Brands that have broader reach or produce more generic content might get a higher passon rate. The car industry has 7.1 million total views globally, but a VAR of 5.3. This is due in part to the campaigns relying less on language, so they translate well everywhere.
“Automotive brands lead you through this amazing world of driving and the content tends to be strong and creative. It is similar to FMCG in that it is about reaching an audience as many times as possible. Content might be pushed to all sorts of sites so that brings the VAR down,” says Roveta.
“To achieve a high number of views, keep content to between 60 and 90 seconds. We find there is a higher drop-off rate the longer you go on.
Content should take 10 or 15 seconds to hook the viewer. There are so many opportunities for users to leave a site or find another video, so you need to think about quality not quantity,” he says.
A brand doesn’t need the highest viewing figures for the viral to be sent on to others. The sports sector’s virals only get 2.5 million views in the UK and 4.2 million globally, but the VAR scores are 3.9 and 6.3 respectively. This is affected by the wide variety of sports within the category, and the propensity of fans to share content, reports Roveta. “A football fan might see 10 videos a day, but because cricket or rugby is a more specialist audience amusing content in this area will spread well through the community.”
Ultimately, getting better pass-on rates means having a call to action within the viral, says Roveta. “I would advocate bringing in the brand message, not just a punchline at the end.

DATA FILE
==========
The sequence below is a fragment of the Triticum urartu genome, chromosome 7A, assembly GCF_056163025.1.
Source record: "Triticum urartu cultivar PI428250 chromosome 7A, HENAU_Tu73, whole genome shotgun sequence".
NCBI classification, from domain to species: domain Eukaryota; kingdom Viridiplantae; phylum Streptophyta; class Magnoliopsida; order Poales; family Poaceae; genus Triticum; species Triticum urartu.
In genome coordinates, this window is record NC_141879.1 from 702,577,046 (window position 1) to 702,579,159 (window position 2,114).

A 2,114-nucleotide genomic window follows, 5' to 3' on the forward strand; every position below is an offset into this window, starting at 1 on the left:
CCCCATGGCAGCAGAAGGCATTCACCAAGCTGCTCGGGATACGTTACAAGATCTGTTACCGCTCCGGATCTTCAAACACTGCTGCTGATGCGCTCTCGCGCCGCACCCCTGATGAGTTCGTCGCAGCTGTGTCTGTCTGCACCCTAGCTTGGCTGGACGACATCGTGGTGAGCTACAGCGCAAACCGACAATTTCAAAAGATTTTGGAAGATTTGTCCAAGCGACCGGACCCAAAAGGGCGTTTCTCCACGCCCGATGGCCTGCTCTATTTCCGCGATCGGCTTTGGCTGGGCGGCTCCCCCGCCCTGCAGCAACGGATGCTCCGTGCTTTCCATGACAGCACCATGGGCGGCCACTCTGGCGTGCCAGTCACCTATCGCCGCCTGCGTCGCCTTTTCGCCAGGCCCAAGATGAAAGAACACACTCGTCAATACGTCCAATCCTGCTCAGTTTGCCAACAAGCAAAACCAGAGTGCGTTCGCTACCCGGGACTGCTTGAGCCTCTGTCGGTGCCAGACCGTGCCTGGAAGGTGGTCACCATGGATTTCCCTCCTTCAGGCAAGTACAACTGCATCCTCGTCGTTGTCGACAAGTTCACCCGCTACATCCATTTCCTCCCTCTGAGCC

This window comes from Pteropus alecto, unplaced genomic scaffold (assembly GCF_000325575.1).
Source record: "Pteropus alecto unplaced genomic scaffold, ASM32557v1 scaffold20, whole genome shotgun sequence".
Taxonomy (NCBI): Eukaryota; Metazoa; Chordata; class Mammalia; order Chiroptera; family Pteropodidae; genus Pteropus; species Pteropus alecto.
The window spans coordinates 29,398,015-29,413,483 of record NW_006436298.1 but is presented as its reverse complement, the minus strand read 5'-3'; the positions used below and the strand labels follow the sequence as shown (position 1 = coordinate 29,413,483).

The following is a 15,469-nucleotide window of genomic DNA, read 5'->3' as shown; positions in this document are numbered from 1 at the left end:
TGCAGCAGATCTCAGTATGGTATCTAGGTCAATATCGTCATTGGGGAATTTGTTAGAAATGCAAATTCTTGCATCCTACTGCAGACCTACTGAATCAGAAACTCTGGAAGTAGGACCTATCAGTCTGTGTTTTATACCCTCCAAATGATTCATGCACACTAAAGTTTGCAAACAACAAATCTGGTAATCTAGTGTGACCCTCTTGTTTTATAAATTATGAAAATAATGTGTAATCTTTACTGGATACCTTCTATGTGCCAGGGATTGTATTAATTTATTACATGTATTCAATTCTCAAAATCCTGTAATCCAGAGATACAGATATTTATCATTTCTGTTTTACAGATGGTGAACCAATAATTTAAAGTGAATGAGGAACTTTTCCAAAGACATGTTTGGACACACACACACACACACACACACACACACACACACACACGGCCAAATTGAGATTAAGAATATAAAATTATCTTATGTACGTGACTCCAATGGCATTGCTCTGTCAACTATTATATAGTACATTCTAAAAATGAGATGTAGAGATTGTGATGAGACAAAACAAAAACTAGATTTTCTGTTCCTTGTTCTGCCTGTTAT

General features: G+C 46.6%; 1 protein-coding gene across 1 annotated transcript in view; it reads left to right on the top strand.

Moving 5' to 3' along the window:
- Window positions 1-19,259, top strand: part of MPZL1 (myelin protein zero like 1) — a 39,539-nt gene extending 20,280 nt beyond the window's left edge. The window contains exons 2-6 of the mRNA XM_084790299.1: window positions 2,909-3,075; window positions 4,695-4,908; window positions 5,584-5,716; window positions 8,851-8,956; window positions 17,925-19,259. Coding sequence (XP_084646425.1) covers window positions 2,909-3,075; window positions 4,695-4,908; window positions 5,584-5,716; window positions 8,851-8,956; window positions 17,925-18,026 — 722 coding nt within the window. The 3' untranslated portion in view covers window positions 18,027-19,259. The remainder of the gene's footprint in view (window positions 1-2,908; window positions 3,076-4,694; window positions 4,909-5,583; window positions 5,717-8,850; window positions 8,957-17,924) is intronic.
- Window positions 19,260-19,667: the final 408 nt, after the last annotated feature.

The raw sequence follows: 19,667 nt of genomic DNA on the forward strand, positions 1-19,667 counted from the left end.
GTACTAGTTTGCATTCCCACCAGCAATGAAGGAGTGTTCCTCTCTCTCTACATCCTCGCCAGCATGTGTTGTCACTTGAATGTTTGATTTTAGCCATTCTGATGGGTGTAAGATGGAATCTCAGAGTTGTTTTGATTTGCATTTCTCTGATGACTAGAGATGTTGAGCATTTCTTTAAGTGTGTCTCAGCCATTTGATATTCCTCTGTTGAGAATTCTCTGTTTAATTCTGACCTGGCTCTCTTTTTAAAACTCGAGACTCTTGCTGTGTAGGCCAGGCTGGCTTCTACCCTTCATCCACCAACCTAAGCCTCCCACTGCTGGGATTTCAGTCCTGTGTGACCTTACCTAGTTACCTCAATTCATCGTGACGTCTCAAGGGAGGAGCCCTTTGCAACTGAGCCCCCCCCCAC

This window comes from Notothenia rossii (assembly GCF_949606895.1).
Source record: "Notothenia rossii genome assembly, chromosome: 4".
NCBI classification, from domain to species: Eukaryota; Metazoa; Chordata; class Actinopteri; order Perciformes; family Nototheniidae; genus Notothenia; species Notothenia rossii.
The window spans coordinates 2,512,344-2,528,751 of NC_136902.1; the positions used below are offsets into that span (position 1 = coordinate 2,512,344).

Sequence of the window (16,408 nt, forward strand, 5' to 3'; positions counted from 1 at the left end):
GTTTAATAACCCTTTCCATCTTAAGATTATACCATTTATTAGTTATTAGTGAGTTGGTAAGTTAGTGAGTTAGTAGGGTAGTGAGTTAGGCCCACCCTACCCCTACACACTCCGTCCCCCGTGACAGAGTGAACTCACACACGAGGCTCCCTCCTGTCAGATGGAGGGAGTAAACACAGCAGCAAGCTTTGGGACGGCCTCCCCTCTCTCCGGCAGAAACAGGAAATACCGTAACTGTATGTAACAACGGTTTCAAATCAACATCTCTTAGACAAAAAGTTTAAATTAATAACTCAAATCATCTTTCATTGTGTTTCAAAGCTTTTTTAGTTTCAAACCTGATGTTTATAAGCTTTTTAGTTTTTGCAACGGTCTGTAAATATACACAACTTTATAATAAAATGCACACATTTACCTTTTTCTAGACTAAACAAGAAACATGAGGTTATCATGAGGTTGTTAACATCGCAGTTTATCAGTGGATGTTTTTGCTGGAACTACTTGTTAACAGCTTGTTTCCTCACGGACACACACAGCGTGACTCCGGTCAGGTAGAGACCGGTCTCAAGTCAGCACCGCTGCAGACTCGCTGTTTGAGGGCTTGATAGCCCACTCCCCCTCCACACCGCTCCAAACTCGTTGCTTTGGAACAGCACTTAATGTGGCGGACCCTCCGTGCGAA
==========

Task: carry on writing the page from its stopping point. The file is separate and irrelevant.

Encouraging users to share content with Facebook or to win something if they respond will really help.” And the best way is to be direct, says Roveta. “Tell the users what you want them to do and why they should do it.”
WE ASK MARKETERS ON THE FRONTLINE WHETHER OUR ’TRENDS’ RESEARCH MATCHES THEIR EXPERIENCE ON THE GROUND
Head of marketing at Match.com
We view viral action as an outcome of a great campaign rather than as a tactic in itself. The lower figures for the UK’s VARs compared to the restof the world shows Britons are more cynical towards brands and their marketing.
If content doesn’t emotionally connect with people, they aren’t going to respond to it. As marketers, we need to make sure that w inspire our audiences to emotionally engage with our brands.
Our “Accidental Duet” campaign is a good example. We launched it just under two months ago and it has had 52,000 views on YouTube. We’ve also seen a number of very entertaining versions of our ad which people have made and posted on YouTube.
Marketing director at Brand Alley